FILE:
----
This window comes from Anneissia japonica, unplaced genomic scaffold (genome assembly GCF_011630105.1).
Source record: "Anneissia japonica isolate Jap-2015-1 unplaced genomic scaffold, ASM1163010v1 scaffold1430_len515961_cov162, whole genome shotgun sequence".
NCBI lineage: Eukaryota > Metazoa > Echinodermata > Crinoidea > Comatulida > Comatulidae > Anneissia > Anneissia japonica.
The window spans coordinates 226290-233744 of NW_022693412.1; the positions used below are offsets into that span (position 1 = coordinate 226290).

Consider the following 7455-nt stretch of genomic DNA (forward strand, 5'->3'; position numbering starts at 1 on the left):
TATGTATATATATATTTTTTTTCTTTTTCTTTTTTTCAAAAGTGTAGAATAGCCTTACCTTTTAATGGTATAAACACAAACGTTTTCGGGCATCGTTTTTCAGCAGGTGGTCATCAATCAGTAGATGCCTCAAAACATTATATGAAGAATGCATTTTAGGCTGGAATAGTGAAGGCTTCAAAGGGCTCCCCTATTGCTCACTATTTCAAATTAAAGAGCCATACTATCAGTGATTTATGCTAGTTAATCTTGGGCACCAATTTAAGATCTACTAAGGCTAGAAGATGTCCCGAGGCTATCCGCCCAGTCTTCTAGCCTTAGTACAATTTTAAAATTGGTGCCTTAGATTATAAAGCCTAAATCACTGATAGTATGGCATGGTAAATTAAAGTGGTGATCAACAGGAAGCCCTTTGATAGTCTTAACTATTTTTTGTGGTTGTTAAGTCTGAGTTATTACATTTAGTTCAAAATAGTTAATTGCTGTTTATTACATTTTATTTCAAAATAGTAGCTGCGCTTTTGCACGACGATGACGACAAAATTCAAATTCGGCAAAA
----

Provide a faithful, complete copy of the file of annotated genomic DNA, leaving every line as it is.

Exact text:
This window comes from Anneissia japonica, unplaced genomic scaffold (genome assembly GCF_011630105.1).
Source record: "Anneissia japonica isolate Jap-2015-1 unplaced genomic scaffold, ASM1163010v1 scaffold1430_len515961_cov162, whole genome shotgun sequence".
NCBI lineage: Eukaryota > Metazoa > Echinodermata > Crinoidea > Comatulida > Comatulidae > Anneissia > Anneissia japonica.
The window spans coordinates 226290-233744 of NW_022693412.1; the positions used below are offsets into that span (position 1 = coordinate 226290).

Consider the following 7455-nt stretch of genomic DNA (forward strand, 5'->3'; position numbering starts at 1 on the left):
TATGTATATATATATTTTTTTTCTTTTTCTTTTTTTCAAAAGTGTAGAATAGCCTTACCTTTTAATGGTATAAACACAAACGTTTTCGGGCATCGTTTTTCAGCAGGTGGTCATCAATCAGTAGATGCCTCAAAACATTATATGAAGAATGCATTTTAGGCTGGAATAGTGAAGGCTTCAAAGGGCTCCCCTATTGCTCACTATTTCAAATTAAAGAGCCATACTATCAGTGATTTATGCTAGTTAATCTTGGGCACCAATTTAAGATCTACTAAGGCTAGAAGATGTCCCGAGGCTATCCGCCCAGTCTTCTAGCCTTAGTACAATTTTAAAATTGGTGCCTTAGATTATAAAGCCTAAATCACTGATAGTATGGCATGGTAAATTAAAGTGGTGATCAACAGGAAGCCCTTTGATAGTCTTAACTATTTTTTGTGGTTGTTAAGTCTGAGTTATTACATTTAGTTCAAAATAGTTAATTGCTGTTTATTACATTTTATTTCAAAATAGTAGCTGCGCTTTTGCACGACGATGACGACAAAATTCAAATTCGGCAAAA